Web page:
Morris understands what he did wrong.
"It's not about me," he said to Gambo and Burns. "It's about the Suns, the Suns organization and the fans. I definitely should have showed (the media) more respect, and I just take that back."
But I do sympathize with Keef and the other players.
No player, no human being for that matter, wants to be interviewed every day. It's not fun for anyone, them or us, but it's a business so the players do it. Some only do it when they have to, while others do it freely because they recognize they owe something back to the fans that are helping them make millions of dollars a year to play a game.
And really, no one in the media wants to conduct 14 separate post-game interviews after every game. Two or three, or four at the outside, is the limit for most of the media folks. Otherwise, everyone's there for an hour and the value beyoung the first two or three is marginal at best.
So the Suns do a great job of making sure at least two or three of that night's best players make themselves available to talk. I can't even recollect a night where there weren't two of that night's rotation players available for interviews within the tight deadline window. Great kudos to the Suns on that.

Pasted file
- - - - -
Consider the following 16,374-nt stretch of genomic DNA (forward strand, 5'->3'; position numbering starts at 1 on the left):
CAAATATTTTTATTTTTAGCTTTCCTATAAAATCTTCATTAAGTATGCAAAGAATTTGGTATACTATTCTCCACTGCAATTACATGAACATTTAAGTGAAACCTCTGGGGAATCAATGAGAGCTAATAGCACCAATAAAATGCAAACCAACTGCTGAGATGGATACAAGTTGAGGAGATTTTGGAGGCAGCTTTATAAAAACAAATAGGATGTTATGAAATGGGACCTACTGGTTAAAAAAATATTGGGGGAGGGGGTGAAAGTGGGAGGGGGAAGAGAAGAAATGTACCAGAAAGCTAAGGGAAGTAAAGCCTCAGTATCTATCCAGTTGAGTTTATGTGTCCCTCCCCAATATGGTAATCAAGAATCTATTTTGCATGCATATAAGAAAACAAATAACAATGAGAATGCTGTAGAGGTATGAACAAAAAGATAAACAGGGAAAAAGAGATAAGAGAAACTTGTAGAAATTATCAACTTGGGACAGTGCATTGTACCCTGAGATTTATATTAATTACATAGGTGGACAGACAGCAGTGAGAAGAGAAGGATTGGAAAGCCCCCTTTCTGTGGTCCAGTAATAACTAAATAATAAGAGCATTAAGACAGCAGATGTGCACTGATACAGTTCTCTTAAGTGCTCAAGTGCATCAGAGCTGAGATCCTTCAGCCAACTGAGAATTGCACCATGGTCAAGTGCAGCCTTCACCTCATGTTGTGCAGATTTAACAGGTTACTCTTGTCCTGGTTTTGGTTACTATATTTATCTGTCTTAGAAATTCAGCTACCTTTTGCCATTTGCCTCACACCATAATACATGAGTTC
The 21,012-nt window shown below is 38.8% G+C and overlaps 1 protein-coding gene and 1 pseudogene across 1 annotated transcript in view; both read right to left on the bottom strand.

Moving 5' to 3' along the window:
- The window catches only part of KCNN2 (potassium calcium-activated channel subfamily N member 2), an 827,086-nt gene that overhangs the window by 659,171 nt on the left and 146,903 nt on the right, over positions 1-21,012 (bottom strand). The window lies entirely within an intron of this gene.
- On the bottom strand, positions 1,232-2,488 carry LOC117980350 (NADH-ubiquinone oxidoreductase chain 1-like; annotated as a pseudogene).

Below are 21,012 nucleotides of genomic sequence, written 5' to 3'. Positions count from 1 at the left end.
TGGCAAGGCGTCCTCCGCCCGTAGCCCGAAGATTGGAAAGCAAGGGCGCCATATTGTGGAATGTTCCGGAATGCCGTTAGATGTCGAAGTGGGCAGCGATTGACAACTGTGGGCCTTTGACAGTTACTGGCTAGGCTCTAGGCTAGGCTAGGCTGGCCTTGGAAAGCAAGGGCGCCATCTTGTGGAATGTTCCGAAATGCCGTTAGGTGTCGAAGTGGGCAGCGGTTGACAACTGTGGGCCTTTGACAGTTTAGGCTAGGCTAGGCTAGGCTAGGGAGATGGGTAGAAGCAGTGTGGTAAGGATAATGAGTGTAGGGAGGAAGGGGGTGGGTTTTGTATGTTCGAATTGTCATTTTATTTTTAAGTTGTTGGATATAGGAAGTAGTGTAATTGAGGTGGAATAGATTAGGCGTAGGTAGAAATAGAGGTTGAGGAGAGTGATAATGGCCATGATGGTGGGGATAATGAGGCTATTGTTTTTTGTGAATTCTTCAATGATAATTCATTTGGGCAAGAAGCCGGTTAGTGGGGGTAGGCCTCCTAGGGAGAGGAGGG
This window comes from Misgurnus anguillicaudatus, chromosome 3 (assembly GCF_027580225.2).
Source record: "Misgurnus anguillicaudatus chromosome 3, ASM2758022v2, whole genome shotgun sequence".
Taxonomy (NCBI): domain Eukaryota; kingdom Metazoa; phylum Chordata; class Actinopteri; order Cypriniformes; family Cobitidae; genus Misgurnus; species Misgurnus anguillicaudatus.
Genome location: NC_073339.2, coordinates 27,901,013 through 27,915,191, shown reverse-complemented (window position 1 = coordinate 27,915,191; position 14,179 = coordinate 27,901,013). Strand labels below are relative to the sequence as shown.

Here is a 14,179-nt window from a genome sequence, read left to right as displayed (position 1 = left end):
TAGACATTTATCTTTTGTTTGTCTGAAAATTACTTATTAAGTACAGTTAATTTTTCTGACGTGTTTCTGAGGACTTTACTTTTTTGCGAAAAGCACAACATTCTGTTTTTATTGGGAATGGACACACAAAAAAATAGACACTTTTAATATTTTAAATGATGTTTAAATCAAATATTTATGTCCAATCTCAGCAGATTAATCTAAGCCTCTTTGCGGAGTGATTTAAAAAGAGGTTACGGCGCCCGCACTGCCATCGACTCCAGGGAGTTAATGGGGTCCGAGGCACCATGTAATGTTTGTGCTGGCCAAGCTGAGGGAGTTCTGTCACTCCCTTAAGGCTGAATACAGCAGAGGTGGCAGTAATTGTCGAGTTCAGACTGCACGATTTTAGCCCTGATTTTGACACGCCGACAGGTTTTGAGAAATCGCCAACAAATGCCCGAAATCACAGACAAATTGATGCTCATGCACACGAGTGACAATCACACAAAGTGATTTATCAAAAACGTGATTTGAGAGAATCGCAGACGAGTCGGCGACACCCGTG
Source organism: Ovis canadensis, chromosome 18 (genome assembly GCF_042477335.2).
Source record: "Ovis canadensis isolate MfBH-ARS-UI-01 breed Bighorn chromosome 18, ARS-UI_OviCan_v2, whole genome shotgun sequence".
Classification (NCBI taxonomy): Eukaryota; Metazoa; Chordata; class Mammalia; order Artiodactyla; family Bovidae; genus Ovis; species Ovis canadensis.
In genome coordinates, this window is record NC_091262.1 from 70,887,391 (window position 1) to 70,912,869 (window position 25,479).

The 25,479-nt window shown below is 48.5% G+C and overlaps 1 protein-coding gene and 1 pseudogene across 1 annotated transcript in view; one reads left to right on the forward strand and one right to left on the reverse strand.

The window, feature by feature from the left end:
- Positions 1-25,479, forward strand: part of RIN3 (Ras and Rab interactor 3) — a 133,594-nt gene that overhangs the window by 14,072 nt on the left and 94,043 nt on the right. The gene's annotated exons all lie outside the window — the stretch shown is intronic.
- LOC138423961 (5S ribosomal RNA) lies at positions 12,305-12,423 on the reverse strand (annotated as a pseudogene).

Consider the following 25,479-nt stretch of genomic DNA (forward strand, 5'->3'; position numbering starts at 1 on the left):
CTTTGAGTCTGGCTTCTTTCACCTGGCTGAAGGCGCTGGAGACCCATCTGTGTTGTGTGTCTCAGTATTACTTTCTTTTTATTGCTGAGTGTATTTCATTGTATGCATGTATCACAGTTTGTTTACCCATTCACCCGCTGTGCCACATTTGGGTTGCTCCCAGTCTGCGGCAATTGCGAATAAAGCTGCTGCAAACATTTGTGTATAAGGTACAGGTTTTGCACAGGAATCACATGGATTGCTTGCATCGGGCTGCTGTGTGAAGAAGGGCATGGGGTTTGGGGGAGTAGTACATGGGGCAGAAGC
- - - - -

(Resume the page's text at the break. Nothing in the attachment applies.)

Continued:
It's just that when a player goes for a career high, the media would like to hear his take on how that happened. It helps the narrative and increases the reach of the Suns to their fans.
"It definitely wasn't about me; it was about the team's success, the organization. We definitely put together a big win last night, the fans were great, everybody was great," Morris said to Gambo and Burns. "I've just got to take more responsibility, be a professional about the situation, and again, I'm sorry."
General Manager Ryan McDonough game some insight into why Markieff might have been frustrated with the media, leading to his refusal to do interviews.
"It's frustrating," McDonough said to ArizonaSports 98.7 yesterday. "The only thing I can think of, guys, is our team has played well lately -- we're 11-4 over our last 15 games -- the four losses are against good Western Conference teams on the road when we're right down there to the final buzzer.
And a lot of the media coverage has been about Marcus Morris getting into it with a coach or technical fouls, the Suns getting too many technicals, and now we do need to address those issues, there's no question about it.
He was certainly wrong with the way he behaved, and we're not making excuses for him, but I think that's what he was feeling at the time and acted out of emotion and just had a bad moment that, like I said, was certainly out of character because he's a really good guy and I'm positive that won't happen again."
It's true that a lot of coverage lately has focused more on the bad than the good. But news is news, and when bad news comes out the media will cover it and opine on it.